Say the word “Christmastime” and most people think of manger scenes and jingle bells, the glow of colored lights and the flutter of angels’ wings. But at the great Marshall Field & Company, Chicago’s premier department store, Christmastime meant all that and more, along with enough crowds, clanging, and clatter to shatter a sales clerk’s nerves. I know this because that clerk was me.
I can’t remember now what the problem was, that early December afternoon back in the ’20s– some shortcoming involving a woolen bed jacket, I believe. As the customer ranted, my brain fogged over. My only thought was that her flushed face made nearly a precise match to the holly berries nestled in the evergreen garland festooning the shelf right behind her head. Normally our supervisor, Mrs. Cross, would step in and smooth things over—no customer would leave her section dissatisfied!— but Ladies’ Nightwear was as hectic as Union Station at rush hour and she was directing traffic over by the emerald silk hostess gowns, clear on the other side of the department.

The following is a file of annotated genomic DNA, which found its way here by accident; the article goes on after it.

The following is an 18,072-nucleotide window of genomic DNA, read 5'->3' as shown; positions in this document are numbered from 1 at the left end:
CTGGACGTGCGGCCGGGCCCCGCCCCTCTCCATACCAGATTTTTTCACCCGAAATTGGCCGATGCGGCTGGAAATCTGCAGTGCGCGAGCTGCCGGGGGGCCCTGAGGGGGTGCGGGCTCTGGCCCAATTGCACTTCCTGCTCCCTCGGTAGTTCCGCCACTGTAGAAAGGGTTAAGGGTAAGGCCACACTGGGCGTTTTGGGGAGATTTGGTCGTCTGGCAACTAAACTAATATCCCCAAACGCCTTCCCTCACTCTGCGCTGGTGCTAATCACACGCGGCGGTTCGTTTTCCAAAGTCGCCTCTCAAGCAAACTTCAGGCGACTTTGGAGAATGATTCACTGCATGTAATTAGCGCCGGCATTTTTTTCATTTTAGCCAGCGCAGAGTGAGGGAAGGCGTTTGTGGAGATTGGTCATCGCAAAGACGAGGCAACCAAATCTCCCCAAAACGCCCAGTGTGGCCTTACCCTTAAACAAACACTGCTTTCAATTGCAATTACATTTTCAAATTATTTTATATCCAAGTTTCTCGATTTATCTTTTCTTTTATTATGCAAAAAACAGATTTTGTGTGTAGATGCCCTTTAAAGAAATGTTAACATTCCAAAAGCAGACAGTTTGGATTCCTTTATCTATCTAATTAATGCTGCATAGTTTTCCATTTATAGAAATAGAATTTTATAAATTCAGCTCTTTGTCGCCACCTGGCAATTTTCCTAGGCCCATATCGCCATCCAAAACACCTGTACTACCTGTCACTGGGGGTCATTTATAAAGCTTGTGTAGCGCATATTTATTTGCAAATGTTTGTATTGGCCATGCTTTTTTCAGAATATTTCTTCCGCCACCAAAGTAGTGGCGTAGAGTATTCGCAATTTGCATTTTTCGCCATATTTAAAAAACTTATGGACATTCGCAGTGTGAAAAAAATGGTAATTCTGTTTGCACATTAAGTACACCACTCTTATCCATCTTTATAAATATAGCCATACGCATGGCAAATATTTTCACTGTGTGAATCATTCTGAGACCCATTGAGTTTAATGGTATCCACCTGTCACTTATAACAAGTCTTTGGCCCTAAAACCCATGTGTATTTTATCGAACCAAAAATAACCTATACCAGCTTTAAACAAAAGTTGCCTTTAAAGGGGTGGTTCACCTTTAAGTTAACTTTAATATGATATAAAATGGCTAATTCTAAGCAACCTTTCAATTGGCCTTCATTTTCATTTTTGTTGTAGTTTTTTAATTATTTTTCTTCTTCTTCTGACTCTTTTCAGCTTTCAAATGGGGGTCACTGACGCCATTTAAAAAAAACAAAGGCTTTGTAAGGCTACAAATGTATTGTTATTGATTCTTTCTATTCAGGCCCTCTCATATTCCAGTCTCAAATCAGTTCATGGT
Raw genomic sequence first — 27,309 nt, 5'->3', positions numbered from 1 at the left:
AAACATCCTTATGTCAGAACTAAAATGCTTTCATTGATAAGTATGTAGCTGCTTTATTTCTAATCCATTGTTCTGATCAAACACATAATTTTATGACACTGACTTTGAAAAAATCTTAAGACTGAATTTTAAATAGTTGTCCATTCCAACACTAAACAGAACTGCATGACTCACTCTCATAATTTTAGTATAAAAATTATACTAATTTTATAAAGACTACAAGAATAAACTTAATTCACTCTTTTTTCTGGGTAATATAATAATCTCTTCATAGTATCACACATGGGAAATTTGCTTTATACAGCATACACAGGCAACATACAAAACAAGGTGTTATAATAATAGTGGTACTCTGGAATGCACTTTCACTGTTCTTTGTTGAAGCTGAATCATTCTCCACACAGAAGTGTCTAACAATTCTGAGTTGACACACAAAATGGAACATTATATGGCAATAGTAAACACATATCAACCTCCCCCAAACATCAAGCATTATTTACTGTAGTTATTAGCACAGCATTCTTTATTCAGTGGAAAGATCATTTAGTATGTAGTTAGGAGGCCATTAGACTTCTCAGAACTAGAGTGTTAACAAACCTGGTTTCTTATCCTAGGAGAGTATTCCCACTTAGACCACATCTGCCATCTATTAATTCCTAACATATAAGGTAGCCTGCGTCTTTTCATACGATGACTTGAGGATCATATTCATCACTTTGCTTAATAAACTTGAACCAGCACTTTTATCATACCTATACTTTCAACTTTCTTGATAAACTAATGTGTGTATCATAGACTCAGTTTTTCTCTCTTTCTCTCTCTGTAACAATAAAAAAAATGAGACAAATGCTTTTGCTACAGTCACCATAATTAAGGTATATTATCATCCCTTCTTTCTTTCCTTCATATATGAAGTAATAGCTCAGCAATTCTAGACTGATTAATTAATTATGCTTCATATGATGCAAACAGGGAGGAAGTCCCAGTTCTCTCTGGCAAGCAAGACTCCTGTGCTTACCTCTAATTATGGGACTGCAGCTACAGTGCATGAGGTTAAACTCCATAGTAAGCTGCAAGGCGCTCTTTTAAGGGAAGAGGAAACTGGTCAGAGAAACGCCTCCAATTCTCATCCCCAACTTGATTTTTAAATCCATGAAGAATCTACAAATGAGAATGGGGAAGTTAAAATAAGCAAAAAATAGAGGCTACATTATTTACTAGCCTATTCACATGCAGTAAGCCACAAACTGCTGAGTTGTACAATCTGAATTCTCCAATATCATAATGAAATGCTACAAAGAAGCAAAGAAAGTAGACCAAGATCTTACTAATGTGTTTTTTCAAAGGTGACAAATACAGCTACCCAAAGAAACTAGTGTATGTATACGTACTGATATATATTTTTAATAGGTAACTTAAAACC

I understand this short story is an introduction to author Jennifer Lamont Leo’s series of novels set in the 1920s. It hooked me.
The story is straightforward and simple, both in plot and themes, as it’s reasonable to expect from such short work, but what really hooked me were the characters and the setting.
I worked in a department store at Christmastime myself many years ago in Dublin, and I immediately recognised the atmosphere. The hectic, frantic pace of the day, the strain, but also the excitement. The story immediately came to life for me.
Then the voice. Marjory (who – I understand – is the main character of the stories too) tells the story in the first person with a verve and an immediately endearing freshness. She’s a nice girl too, and I had no trouble identifying with her.
This is a fantastic introduction to a series, an enjoyable story in its own right and a lovely Christmas read. No better time to read it!
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What a great setting for the story, Sarah! There is just something about that department store context, isn’t there? And it sounds like an interesting look at the times, too. Glad you enjoyed it.
Well, you certainly have the opportunity to see a variety of humanity in departmet stores 😉
Jennifer has written two novels connected to thist short story. I’m planning to read both.